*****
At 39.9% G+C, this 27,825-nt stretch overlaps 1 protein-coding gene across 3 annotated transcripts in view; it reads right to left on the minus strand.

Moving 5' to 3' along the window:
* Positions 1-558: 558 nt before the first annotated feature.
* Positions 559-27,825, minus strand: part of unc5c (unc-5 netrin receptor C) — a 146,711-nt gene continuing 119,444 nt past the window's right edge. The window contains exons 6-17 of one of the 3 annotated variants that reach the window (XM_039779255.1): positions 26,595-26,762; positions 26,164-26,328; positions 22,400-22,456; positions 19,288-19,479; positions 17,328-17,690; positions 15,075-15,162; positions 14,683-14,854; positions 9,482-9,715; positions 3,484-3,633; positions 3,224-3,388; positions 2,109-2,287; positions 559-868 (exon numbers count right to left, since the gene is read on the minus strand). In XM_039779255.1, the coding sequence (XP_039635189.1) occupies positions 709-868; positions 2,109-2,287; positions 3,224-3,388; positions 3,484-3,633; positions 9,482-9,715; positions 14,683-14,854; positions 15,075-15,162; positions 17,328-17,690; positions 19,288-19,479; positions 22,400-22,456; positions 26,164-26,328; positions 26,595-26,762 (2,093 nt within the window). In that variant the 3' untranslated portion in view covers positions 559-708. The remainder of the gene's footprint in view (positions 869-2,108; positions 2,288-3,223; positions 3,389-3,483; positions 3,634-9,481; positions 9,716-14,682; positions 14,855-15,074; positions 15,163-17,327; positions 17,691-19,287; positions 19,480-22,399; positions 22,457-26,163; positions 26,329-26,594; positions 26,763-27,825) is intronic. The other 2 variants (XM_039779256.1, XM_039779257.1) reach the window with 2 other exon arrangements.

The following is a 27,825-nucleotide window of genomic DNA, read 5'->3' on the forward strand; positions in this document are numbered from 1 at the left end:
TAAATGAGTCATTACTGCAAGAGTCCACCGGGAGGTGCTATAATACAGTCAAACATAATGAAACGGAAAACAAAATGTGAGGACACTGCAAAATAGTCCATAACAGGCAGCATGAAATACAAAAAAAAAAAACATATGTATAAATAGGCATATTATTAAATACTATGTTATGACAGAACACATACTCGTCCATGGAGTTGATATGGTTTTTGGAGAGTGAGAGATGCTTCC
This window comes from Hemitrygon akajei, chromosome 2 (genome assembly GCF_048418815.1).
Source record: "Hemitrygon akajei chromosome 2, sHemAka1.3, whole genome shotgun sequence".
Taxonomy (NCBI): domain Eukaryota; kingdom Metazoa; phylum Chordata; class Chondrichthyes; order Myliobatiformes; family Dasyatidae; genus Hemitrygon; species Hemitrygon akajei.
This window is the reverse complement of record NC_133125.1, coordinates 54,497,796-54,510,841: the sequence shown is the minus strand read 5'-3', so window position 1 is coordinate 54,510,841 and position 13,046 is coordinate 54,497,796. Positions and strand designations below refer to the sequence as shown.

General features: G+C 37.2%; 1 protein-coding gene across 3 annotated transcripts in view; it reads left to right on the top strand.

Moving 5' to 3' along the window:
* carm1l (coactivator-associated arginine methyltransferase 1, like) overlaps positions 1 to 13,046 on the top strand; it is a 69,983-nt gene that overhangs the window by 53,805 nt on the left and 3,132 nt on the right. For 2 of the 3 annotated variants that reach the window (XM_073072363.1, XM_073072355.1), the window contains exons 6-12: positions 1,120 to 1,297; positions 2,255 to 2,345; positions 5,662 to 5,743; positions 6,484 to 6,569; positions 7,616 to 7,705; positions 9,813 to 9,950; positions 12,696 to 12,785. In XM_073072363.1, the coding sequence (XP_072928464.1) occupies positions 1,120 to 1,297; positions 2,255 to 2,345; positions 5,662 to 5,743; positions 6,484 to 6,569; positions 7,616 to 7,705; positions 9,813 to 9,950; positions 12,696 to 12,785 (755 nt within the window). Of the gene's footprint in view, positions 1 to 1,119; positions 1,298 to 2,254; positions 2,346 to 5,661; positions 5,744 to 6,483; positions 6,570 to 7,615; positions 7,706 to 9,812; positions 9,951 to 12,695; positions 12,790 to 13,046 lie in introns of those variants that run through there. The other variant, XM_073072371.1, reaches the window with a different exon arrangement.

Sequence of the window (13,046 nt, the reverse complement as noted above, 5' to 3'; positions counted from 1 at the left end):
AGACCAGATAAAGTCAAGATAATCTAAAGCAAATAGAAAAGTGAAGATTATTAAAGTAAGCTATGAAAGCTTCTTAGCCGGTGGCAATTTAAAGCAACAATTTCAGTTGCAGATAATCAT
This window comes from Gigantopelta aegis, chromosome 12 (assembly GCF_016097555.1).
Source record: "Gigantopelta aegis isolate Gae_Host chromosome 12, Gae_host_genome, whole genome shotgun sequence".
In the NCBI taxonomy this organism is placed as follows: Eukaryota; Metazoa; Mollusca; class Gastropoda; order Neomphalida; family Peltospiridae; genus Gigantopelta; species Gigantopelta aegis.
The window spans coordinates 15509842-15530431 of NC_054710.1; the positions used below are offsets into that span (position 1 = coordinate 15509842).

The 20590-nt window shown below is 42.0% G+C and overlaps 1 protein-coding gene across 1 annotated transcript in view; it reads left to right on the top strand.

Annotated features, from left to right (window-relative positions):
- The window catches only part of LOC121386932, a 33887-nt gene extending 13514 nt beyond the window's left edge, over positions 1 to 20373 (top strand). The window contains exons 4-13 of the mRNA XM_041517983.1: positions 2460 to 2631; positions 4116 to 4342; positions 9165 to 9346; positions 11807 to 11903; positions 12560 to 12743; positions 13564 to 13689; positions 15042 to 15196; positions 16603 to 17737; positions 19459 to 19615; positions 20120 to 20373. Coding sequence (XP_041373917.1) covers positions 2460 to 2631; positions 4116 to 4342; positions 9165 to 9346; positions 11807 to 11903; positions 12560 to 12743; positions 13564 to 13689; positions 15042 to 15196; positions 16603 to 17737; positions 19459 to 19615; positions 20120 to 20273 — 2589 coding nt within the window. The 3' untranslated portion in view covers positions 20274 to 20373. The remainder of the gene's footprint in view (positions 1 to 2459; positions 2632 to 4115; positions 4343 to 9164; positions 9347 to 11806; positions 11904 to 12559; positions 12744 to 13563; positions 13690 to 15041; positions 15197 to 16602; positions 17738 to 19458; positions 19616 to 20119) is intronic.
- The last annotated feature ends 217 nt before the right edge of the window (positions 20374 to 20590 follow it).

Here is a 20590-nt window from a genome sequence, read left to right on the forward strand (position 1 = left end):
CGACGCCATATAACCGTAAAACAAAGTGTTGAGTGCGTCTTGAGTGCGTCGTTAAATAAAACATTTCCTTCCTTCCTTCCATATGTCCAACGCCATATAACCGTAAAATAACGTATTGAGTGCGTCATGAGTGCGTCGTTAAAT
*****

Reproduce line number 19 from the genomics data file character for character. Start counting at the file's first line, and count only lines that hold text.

The window spans coordinates 15509842-15530431 of NC_054710.1; the positions used below are offsets into that span (position 1 = coordinate 15509842).